In May 2003, the United States, Canada, and Argentina initiated a formal challenge before the World Trade Organization (WTO) of the European Union’s (EU’s) de facto moratorium on approving new agricultural biotechnology products, in place since 1998. Although the EU effectively lifted the moratorium in May 2004 by approving a genetically engineered (GE) corn variety, the three countries are pursuing the case, in part because a number of EU member states continue to block approved biotech products. Because of delays, the WTO is expected to decide the case by December 2005. The moratorium reportedly cost U.S. corn growers some $300 million in exports to the EU annually. The EU moratorium, U.S. officials contend, threatened other agricultural exports not only to the EU, but also to other parts of the world where the EU approach to regulating agricultural biotechnology is taking hold. digital.library.unt.edu/ark:/67531/metacrs9097/
European Union’s Arms Embargo on China: Implications and Options for U.S. Policy
Overall, there are two sets of questions for Congress in examining U.S. policy toward the fate of the EU’s arms embargo on China. What are the implications for U.S. interests in trans-Atlantic relations and China? If U.S. interests are adversely affected, what are some options for Congress to discourage the EU from lifting its arms embargo on China and, if it is lifted, to protect U.S. national security interests in both Asia and Europe? Issues raised by these questions are the subject of this CRS Report. digital.library.unt.edu/ark:/67531/metacrs7442/
NATO and the European Union
Report which discusses issues related to the North Atlantic Trade Organization (NATO) and the European Union (EU) including the level of involvement of the entities in using political and military actions to defend against terrorism and proliferation, the types of military forces necessary, the role of the EU in crisis management, the appropriateness of decision-making procedures to respond to emerging threats, and the role of other international institutions. digital.library.unt.edu/ark:/67531/metacrs6481/
European Union's Arms Control Regime and Arms Exports to China: Background and Legal Analysis
This report provides detailed background and legal analysis of the nature of the current European Union embargo on arms exports to China. It also provides detailed background on the European Union’s current Code of Conduct on Arms Exports. A strengthened version of the Code would be one of the control mechanisms that would remain should the EU lift the embargo on arms exports to China. This report also gives information on recent EU arms exports authorized for China. It further summarizes U.S. concerns regarding the lifting of the arms embargo, and notes the prospective timing of EU action on the embargo issue. digital.library.unt.edu/ark:/67531/metacrs6345/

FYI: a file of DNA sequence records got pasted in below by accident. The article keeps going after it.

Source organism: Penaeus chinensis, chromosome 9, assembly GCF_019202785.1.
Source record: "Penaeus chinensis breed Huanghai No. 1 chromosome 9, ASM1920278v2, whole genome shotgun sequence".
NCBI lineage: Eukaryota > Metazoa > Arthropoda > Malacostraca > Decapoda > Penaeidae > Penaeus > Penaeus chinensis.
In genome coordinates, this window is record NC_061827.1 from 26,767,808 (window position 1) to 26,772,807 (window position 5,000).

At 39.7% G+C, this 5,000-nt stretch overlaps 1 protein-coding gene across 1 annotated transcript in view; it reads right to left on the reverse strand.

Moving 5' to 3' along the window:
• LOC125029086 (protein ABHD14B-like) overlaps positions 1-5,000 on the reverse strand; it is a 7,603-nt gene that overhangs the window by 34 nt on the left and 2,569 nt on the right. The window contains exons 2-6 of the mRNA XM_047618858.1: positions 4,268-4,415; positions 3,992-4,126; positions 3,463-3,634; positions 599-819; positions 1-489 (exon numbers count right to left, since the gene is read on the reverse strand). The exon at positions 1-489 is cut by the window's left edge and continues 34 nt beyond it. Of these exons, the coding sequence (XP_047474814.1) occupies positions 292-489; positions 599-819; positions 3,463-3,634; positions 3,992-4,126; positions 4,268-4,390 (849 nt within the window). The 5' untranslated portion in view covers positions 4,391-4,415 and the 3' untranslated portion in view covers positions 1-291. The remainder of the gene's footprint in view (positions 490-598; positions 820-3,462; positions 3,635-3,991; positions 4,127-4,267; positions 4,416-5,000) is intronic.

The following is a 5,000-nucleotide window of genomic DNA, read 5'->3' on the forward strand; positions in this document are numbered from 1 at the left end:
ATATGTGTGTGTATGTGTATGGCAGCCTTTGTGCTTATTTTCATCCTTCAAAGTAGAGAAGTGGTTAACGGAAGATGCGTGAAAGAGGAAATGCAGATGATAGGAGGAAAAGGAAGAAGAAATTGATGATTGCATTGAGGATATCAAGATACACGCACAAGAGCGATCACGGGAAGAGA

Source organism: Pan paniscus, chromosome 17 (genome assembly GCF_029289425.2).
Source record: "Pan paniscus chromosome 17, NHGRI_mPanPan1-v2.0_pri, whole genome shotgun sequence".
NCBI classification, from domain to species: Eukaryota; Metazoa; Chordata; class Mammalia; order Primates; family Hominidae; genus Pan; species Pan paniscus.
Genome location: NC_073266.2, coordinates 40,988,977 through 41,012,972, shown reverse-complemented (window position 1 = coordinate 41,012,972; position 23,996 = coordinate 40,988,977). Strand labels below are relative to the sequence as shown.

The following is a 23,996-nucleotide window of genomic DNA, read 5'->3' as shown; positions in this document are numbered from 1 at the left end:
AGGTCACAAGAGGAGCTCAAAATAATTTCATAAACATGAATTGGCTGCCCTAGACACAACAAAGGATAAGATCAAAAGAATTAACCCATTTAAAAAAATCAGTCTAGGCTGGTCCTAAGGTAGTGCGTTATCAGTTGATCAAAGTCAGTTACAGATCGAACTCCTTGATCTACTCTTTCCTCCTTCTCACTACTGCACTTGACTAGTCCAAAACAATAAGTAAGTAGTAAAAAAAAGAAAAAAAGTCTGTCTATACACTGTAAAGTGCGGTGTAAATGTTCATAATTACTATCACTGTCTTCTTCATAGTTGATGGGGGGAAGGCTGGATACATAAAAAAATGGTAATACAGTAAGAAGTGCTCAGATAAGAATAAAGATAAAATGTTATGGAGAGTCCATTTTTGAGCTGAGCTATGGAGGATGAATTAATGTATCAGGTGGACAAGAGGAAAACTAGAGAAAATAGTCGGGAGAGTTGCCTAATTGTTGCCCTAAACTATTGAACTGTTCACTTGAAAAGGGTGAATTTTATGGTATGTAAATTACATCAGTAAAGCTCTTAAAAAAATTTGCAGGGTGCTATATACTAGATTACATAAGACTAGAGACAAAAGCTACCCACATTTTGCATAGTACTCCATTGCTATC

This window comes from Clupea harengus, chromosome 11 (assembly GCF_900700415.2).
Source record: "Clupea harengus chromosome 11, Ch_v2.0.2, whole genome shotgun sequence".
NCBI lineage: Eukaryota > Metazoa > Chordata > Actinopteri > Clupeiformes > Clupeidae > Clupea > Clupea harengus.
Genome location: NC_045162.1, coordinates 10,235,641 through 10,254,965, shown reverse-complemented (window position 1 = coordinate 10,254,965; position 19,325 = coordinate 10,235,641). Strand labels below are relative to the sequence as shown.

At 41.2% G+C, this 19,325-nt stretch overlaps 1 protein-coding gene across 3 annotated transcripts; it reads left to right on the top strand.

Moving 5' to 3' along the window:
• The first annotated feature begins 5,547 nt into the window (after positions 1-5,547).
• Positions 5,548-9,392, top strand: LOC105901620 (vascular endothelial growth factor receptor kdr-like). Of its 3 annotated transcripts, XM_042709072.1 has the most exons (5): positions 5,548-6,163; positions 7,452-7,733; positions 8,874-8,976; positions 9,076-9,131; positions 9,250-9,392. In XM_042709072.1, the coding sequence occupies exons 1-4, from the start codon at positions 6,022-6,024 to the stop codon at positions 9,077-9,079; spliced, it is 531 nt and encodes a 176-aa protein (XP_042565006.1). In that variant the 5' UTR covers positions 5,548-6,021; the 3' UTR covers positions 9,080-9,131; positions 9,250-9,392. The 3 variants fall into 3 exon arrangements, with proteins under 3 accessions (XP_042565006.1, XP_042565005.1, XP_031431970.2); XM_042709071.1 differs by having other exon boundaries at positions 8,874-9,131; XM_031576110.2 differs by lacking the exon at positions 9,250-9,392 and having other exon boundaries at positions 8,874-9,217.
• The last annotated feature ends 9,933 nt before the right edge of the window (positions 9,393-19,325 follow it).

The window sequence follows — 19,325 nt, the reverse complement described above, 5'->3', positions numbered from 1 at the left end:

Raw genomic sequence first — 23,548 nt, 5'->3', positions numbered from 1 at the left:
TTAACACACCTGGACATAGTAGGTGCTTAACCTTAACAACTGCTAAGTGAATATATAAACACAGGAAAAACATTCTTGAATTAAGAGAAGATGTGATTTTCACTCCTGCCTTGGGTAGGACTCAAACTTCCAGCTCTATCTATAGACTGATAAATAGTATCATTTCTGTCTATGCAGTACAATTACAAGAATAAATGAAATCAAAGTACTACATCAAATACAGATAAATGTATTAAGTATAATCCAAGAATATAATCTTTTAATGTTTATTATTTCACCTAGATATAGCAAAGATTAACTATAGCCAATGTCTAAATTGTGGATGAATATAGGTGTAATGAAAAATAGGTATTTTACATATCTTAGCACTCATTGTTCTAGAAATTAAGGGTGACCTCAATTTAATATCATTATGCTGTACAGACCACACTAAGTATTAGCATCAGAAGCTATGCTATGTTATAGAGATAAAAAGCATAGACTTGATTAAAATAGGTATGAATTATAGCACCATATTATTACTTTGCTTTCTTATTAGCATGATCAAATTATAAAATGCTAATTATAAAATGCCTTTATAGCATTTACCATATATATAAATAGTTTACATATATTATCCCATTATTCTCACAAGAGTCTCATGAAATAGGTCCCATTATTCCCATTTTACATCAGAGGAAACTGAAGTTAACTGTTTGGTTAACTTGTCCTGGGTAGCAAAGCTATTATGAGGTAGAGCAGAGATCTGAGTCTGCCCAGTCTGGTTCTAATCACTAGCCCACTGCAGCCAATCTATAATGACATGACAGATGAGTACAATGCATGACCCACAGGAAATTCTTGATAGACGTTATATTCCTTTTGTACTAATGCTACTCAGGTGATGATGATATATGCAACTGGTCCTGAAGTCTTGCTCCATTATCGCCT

NATO and the European Union
No Description digital.library.unt.edu/ark:/67531/metacrs7160/
NATO and the European Union
Report which discusses issues related to the North Atlantic Trade Organization (NATO) and the European Union (EU) including the level of involvement of the entities in using political and military actions to defend against terrorism and proliferation, the types of military forces necessary, the role of the EU in crisis management, the appropriateness of decision-making procedures to respond to emerging threats, and the role of other international institutions. digital.library.unt.edu/ark:/67531/metacrs5920/
Agriculture Support Mechanisms in the European Union: A Comparison with the United States
The European Union (EU), comprised of 15 member states (countries), is one of the United States’ chief agricultural trading partners and also a major competitor in world markets. Both heavily support their agricultural sectors, with a large share of such support concentrated on wheat, feed grains, cotton, oilseeds, sugar, dairy, and tobacco. However, the EU provides more extensive support to a broader range of farm and food products. According to the Organization for Economic Cooperation and Development (OECD), the EU and United States in 2001 together accounted for nearly two-thirds of all government support to agriculture among the major developed economies. However, EU agricultural spending generally is much higher than in the United States. Information comparing how the U.S. and EU governments support their producers is expected to be of interest to policymakers while negotiations are underway among world trading partners to further reform agricultural trade. digital.library.unt.edu/ark:/67531/metacrs8623/
Turkey: Situation Update
This report briefly discusses recent political, economic, and security issues in Turkey, especially relating to Turkey's relationship with Greece, the European Union, and the United States. digital.library.unt.edu/ark:/67531/metadc29522/